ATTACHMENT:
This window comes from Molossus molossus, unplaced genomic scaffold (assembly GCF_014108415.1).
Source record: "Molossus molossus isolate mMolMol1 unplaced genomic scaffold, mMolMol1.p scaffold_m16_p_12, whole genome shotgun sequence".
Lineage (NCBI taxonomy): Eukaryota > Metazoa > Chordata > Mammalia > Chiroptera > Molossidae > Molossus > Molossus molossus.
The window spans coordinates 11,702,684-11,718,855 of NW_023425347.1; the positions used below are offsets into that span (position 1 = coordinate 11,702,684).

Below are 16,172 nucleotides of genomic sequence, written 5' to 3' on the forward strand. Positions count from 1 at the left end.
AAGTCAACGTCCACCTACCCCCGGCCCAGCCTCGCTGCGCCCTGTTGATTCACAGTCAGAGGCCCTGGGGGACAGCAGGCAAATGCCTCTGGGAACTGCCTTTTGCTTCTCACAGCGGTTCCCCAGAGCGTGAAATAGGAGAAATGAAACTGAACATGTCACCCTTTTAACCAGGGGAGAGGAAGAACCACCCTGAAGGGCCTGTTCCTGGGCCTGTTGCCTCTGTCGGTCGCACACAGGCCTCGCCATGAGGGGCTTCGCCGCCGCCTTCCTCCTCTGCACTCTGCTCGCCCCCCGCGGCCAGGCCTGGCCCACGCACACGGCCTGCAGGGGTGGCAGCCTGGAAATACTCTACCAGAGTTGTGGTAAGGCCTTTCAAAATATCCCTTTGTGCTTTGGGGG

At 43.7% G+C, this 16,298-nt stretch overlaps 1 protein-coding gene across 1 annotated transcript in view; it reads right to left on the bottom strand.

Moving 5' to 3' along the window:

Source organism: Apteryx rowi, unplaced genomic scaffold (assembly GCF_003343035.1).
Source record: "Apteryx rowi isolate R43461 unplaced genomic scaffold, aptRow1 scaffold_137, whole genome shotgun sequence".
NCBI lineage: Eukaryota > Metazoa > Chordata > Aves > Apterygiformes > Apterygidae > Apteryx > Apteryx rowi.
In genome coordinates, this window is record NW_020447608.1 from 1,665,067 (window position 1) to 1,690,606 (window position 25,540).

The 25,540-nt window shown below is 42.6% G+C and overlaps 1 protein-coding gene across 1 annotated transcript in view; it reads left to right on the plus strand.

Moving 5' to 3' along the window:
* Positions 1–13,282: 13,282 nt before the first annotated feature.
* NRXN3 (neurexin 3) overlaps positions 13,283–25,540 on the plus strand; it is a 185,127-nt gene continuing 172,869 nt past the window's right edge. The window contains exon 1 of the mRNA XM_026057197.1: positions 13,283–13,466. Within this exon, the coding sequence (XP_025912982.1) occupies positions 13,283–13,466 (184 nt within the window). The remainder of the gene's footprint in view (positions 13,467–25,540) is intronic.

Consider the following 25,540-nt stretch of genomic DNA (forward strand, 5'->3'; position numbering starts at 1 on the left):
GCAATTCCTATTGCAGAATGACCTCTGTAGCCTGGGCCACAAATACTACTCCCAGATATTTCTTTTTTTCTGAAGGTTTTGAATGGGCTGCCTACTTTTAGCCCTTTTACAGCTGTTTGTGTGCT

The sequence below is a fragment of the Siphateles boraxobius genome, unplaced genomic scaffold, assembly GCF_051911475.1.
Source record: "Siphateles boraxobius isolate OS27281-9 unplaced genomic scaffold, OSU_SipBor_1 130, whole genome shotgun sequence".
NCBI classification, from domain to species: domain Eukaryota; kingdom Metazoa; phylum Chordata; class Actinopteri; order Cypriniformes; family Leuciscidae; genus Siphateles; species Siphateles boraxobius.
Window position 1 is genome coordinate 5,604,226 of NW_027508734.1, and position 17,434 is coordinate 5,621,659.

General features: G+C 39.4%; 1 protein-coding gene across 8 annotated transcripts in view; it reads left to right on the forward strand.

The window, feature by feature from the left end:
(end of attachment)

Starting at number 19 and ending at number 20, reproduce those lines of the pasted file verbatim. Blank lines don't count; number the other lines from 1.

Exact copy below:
The sequence below is a fragment of the Siphateles boraxobius genome, unplaced genomic scaffold, assembly GCF_051911475.1.
Source record: "Siphateles boraxobius isolate OS27281-9 unplaced genomic scaffold, OSU_SipBor_1 130, whole genome shotgun sequence".